Debit and Charge Off Consolidation – How to Get Rid of Bad Debt and Remove Charge Offs From Your Credit Reports
A charge off is a written statement by a lender that an unpaid balance of the debt is not going to be collected. This usually happens when a debtor becomes very delinquent on a loan. Traditionally, lenders make this announcement at the point of 30 days without any payment in arrears. However, a charge off is also a type of write off. It may not be recorded as an unpaid loan on your credit report but it still has a negative impact on your credit score.
A charge off will not disappear from your credit report. Therefore, you should still attempt to contact the creditor to make arrangements for repayment. If you still haven’t made contact with the creditor, you may find it useful to contact the credit reporting agencies. They have a procedure to follow when reporting a charge off to the relevant agencies. You can also get information from these agencies if you want to sue the creditor.
The first thing you should do is to check with the charge off information on your credit report. For charge offs reported to the three major credit bureaus, you will see a note either saying “paid” or “settled”. These payments will appear as a paid transaction rather than a charge off. You will need to negotiate with the creditors to arrange for future payments.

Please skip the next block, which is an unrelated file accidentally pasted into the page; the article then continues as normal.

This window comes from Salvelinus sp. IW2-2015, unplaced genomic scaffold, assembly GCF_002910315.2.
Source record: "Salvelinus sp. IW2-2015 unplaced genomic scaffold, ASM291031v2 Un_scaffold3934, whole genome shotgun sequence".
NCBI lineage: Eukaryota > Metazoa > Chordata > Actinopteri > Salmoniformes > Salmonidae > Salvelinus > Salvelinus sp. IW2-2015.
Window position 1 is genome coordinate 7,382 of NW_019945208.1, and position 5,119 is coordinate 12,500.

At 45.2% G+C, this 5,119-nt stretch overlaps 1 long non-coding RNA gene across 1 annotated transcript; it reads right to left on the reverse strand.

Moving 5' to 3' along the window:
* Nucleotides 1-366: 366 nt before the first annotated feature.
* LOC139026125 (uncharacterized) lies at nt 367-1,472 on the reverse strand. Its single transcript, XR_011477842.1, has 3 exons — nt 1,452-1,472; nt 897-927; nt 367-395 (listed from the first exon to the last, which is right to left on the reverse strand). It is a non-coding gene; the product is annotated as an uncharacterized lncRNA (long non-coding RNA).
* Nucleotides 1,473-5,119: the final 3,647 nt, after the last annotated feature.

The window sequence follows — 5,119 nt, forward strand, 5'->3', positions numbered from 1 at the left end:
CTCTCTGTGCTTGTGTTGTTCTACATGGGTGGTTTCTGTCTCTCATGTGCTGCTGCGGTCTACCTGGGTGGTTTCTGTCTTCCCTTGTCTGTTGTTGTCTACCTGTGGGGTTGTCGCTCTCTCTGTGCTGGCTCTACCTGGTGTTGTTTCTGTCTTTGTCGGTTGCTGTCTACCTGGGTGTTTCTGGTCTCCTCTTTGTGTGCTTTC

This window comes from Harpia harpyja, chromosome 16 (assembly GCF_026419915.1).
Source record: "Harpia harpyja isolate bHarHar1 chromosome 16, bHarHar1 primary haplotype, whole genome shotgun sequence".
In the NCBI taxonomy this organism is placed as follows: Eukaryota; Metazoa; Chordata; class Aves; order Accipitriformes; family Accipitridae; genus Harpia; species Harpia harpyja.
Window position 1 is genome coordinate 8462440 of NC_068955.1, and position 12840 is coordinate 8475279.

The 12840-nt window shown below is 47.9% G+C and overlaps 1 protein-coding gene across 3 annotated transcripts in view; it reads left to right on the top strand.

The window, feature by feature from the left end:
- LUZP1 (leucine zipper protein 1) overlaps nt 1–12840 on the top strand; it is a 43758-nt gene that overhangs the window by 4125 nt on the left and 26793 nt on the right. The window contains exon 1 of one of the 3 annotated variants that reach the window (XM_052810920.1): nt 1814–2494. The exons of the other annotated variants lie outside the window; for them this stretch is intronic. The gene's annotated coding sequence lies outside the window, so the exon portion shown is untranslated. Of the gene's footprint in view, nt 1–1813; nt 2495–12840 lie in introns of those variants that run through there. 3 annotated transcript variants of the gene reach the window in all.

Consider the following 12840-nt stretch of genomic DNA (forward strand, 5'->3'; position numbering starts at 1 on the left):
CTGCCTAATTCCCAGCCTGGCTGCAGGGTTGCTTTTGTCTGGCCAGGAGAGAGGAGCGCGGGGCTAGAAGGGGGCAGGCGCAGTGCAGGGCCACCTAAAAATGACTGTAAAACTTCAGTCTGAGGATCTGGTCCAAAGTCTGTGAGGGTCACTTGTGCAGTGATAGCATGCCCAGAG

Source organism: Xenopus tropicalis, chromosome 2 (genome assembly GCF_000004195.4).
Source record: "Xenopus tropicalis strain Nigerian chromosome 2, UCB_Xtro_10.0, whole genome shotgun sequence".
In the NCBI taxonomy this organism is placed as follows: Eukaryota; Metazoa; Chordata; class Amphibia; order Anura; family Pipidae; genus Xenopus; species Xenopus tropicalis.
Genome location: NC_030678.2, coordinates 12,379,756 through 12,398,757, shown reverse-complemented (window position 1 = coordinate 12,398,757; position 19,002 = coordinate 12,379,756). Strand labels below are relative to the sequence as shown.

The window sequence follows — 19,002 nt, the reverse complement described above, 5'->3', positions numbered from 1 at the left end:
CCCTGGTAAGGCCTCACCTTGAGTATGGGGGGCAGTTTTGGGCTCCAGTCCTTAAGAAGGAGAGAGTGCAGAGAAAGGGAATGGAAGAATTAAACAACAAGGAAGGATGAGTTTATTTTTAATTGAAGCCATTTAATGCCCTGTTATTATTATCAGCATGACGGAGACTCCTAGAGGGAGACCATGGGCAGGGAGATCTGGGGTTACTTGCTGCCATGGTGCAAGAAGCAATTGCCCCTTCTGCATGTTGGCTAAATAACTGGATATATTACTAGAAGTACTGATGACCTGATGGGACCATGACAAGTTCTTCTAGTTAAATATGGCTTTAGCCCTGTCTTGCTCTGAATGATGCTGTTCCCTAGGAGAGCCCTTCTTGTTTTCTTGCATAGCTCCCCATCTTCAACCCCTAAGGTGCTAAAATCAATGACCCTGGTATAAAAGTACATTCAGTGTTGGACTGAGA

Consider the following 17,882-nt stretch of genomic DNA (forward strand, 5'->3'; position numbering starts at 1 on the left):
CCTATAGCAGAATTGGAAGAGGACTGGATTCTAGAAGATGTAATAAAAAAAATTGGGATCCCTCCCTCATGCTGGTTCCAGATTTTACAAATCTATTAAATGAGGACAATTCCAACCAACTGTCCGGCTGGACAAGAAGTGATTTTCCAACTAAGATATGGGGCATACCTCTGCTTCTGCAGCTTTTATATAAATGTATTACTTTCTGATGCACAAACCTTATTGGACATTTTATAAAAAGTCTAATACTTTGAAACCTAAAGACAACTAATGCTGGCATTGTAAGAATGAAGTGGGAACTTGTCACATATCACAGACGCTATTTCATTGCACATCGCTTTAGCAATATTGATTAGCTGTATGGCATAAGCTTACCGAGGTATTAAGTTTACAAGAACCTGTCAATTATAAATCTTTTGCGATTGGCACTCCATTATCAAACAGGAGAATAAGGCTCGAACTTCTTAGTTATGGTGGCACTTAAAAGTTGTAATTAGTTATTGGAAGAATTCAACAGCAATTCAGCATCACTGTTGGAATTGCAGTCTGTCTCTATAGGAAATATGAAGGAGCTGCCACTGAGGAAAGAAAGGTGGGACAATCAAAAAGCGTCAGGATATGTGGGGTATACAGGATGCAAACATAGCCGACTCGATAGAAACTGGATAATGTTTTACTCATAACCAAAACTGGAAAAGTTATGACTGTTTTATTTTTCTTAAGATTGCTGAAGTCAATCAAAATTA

Many people try to negotiate with the creditors to avoid having to declare a charge off. They are aware that declaring charge off would make the debt difficult to collect and may even result in the creditors not reporting the debt to them anymore. Creditors would rather receive payments from their consumers than forgo future credit.
However, if this approach does not work for you, then you may still want to negotiate. First, stop paying the minimum required payments. Second, write and object to the charges listed on your credit report. Third, negotiate to get the original creditor to agree to lower your interest rate or at least settle it for a lesser amount. Fourth, negotiate to eliminate any late fees and penalties.
To negotiate with your creditors, write a letter stating that you object to the charge of being listed on your credit report. Ask that the charge be taken off your report and that the full amount due is paid. Explain why this charge is an automatic deduction from your credit report. You will probably need to negotiate until the total amount due is satisfied.
If seven years pass since the charge to occur, you might have difficulty removing it from your credit report. Some lenders and seven years are the time it takes for the bureaus to consider your charge off a charged off debt. If you can prove to them that the seven years has passed, they may be willing to remove the charge off from your report. Even if you can prove that it did occur less than seven years ago, some lenders may still consider the charge off as a charge off.
Lenders will consider at least one year of delinquency in collections if the collection was made within this period. Lenders use a standard of two charged off debts for a charge off to be removed from your report. If the second collection was made within this time, then you must prove to your creditors that this second collection was made in response to the first charge off and that you have been trying to make good on the first debt for seven years or more. You will most likely have difficulty getting this type of proof, but it is worth the challenge. Charge-offs do not disappear over seven years because of these requirements.